Cabin Fever (2002)


“A group of 5 college graduates rent a cabin in the woods and begin to fall victim to a horrifying flesh-eating virus, which attracts the unwanted attention of the homicidal locals.” — IMDb

Cabin Fever was Eli Roth’s directorial debut and, well, it makes a whole lot of sense considering he’d go on to make Hostel (which I have yet to see, but… its reputation precedes it). I was 15 when this movie came out and I am somehow still just as swoony over Rider Strong (but also pretty swoony over Jordan Ladd and her adorable pigtail buns).

Roth had written Cabin Fever back in 1995 with his former NYU roommate, Randy Pearlstein. No studio wanted it at the time because they felt the horror genre wasn’t profitable enough… and then Scream came out in 1996. But then, as much as horror was back in the spotlight, his script wasn’t similar enough to Scream for anyone to jump on it. It didn’t start filming until late 2001 and premiered at the Midnight Madness section of the Toronto International Film Festival in late 2002, after which the distribution rights were sold to Lionsgate and it managed to be the highest grossing film released by them in 2003 (over $30 million worldwide). I remember this movie being a BIG DEAL when it came out, and I saw it for the first time shortly after it was released — I was already a horror fan by that point, but a horror movie starring the cutie from Boy Meets World? Forget about it.


I am… honestly a bit on the fence about how I feel about this movie. I felt like it stood up to my memories of it at some points, but at other moments I was cringing. It’s particularly tough to hear the n-word mere minutes into the film (even though that turned out to not be what we thought initially), and they pretty liberally say things like “don’t be gay” or “that’s fucking retarded”. The swearing in general is pretty unnecessary — don’t get me wrong, I love swearing, but there’s a few scenes where it’s just variations of “fuck” being hurled by every single person multiple times and it’s a lot.

The movie IS pretty funny at times — it’s really more of a horror-comedy than anything else. It lacks any real suspense for me — not only do we basically know everyone’s going to die, but we know HOW they’re going to die. Though, I will admit, the idea of a flesh-eating bacteria being spread around is horrifying. I would say that movies that involve some kind of illness or contagion are among my most feared, so even with all of the comedic relief in this movie, that aspect still scares the shit out of me.

It feels like more of the focus is on gore rather than any actual scares… but, again, some of those scenes really do work. The scene where Marcy is shaving her legs has stuck with me since I was 15, and really any time someone is vomiting or coughing up blood is going to have me cringing… and that happens SO OFTEN. Honestly, Jeff’s character is totally me — when he grabs a couple of six-packs of beer and escapes into the woods, yelling “you can fuckin’ rot, but not me!”, I was like… yep. That would absolutely be me in a similar scenario. He gets his in the end, but… smart dude. Get the hell out of there.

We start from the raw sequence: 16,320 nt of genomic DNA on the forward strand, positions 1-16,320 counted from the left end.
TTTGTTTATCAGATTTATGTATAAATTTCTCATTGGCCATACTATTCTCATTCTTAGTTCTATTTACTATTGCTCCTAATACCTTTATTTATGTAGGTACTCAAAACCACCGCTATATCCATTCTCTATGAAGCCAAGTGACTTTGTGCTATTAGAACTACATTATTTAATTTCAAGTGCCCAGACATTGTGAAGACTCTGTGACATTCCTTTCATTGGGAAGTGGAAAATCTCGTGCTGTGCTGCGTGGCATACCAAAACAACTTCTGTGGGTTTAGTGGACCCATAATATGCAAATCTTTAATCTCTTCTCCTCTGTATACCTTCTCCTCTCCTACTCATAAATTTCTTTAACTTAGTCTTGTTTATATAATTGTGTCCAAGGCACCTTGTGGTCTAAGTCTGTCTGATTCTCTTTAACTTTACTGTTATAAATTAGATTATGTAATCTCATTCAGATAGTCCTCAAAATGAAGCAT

Unlike Paul who decides to climb onto some rickety wooden ladder to poke the floating body in the water. Did you really need to flip it over to know it was the guy you caught on fire recently? My reaction to him thrashing in that horrifyingly infected water was similar to how I felt during the Flukeman episode of The X-Files when the city worker is pulled into the sewer water.

Ultimately, it’s a goofy, funny, gory good time… but it’s nothing earth-shattering. It’s hard to know what Eli Roth’s goal was with it, but it seems like a bit of a shame that he obviously wanted to pay homage to several classics — Night of the Living Dead (with the whole idea of crisis turning people on each other), The Blair Witch Project, The Evil Dead — but was content with just doing a watered down version that would make people quote “PANCAKES!!!” for years to come. Though it did get him a friendship with Quentin Tarantino (who called him “the future of horror”), so there’s that. I am all about a fun time in the horror genre, and this is definitely it… I just think Eli Roth has more in him, so maybe I’ll see it in one of his projects that came after this.

Rating: 5.5/10 | Director: Eli Roth | Writer: Eli Roth, Randy Pearlstein | Music: Angelo Badalamenti, Nathan Barr | Cinematography: Scott Kevan | Starring: Rider Strong, Jordan Ladd, James DeBello, Cerina Vincent, Joey Kern

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